It’s been almost a year since I have been out of the military and I thought it would be a good idea to dedicate a blog to them. More specifically I want to do a technical blog on a type of problem I sometimes encountered while working there; GRE recursive routing. Any enterprise that runs tunneling protocols like GRE/IPSEC or VTI’s will most likely encounter these type of problems at one point or another.
First, I want to separate this post in two cases; Case A and Case B. They are different scenarios but their root causes are both the same.
Case A: Recursive Routing due to less specific route
In case A, we have a topology where R2 and R3 are VPN devices and R1 and R4 are routers running a GRE tunnel between each other sharing routing information through an IGP.
When working for the DND, we used INE’s (Inline Network Encryptors) as VPN devices. These devices enabled us to do hardware encryption between each other. In this example the 2 nodes (R2 and R3) will simulate these INE’s. Like most VPN’s, we would run static routes between them to establish connectivity. To simulate these devices I will run static routes on R2 and R3 to get full reachability in the network:
R1 and R4 being stub’s would run a default route to the VPN devices. With this set up, R1 loopback could reach R4’s loopback.
Now we would establish the GRE tunnel between R1 and R4 using the loopback’s as source and destination:
Tunnel comes up correctly and can pass ICMP through just fine. Now we will use the tunnel to pass IGP information (in this case OSPF) to be able to reach 10.110.1.0/24 and 10.110.2.0/24 networks. So let’s add to OSPF area 0 the tunnel, the loopback’s and the both 10.110.1.0/24 and 10.110.2.0/24:
As soon as we add the loopback, the tunnel goes down and gives us a recursive routing error. A minute after that the tunnel comes back up and goes down again, continuously flapping.
Why is this happening? This is a classic recursive routing error. A recursive routing error is when a look up for prefix X points at prefix Y for the next-hop, and a look up for prefix Y points at prefix X for the next-hop. In this case, this happens because the tunnel is originally established with a less specific prefix (the default route) and when the router learns of a more specific way to get to 18.104.22.168 (through the tunnel itself) it does a recursive look up: when a look up for prefix 22.214.171.124 points at prefix 192.168.255.4 as next hop and for prefix 192.168.255.4 points at 126.96.36.199 for next hop. When this happens, the tunnel goes down is disabled due to recursive routing.
Resolving this problem is pretty simple; do not advertise either’s tunnel destination interface in the IGP.
As you can see, the tunnel comes back up after a couple of seconds once the loopbacks are taken out of OSPF. This case is pretty simple to fix but it can be hard to understand if you do not understand how recursive routing behaves.
Case B: Recursive Routing due to better metric
In this second scenario, we will remove the VPN devices out of the topology and simply have 3 devices connected in a V shape as follow:
Now for this topology, we will run RIPv2 as our IGP and we will run it everywhere. Now you are asking yourself, why RIPv2 and not OSPF or EIGRP? Well, we will talk about this later but for now; let’s just run RIP on every interface.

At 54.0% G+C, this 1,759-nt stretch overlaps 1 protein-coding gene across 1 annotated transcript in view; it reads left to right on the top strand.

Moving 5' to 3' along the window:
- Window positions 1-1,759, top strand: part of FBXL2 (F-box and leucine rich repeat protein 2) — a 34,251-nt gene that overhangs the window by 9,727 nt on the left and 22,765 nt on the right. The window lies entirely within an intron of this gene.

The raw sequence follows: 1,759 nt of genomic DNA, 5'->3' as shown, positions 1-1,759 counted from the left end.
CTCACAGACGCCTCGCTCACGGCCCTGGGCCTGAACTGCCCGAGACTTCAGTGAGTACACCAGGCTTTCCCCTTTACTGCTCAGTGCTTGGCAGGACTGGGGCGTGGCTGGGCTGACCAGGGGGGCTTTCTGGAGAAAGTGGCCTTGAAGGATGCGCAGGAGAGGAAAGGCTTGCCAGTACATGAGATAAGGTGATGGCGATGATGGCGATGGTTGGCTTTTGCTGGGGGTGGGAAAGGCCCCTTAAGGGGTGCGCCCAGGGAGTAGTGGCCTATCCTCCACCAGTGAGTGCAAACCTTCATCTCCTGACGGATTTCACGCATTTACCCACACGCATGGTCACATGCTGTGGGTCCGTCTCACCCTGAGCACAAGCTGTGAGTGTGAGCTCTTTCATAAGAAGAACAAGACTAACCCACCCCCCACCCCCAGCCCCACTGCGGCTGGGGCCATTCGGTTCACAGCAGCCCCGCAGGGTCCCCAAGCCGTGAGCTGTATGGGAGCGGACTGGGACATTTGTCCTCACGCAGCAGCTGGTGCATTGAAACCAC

We can send data through and see that we are learning R3 Loopback through RIPv2. Now let’s establish the GRE tunnel and add it to RIPv2.
A couple of seconds after the tunnel interface was added to RIPv2, we can see that we are having a recursive routing error. Again, this occurs when a look up for prefix X points at prefix Y for the next-hop, and a look up for prefix Y points at prefix X for the next-hop. In this scenario, the tunnel destination is dynamically learned through the tunnel interface itself because the metric of the tunnel (1 hop) is better than the metric through the physical path (2 hops). Now before we explore the solution to this problem, let’s go back and explain why I said we wouldn’t be using EIGRP or OSPF for this scenario.
In OSPF in EIGRP there is something very special that happens when we create a tunnel; the metric of the tunnel interface is artificially increased to prevent this kind of problem. Indeed, in OSPF we use cost for the metric and EIGRP we use a combination of bandwidth and delay (by default), let’s look at these two metrics on an enabled tunnel interface:
As you can see, both these IGP’s artificially increase the metrics of the tunnel interface. This means that in order to reproduce this problem, we would have to manually change the tunnel interface with the ip ospf cost x (for OSPF) or delay x (for EIGRP) command.
How can we solve this problem? There are several solutions:
– Do not advertise in the routing protocol used over the GRE path the tunnel endpoints
– Use route filtering to filter tunnel endpoints from being learned over the GRE tunnel
– Do not use same routing protocol over both the physical and tunneling path: this is the easiest but requires the use of another routing protocol
– Do not advertise in the routing protocol the same network over both the physical and the GRE path
– Use VRF aware GRE tunnels to separate the routing tables
Unless you are using RIPv2 or weird metrics in your network, this scenario is unlikely to happen but for the CCIE exam you should know this. Hope this was informative.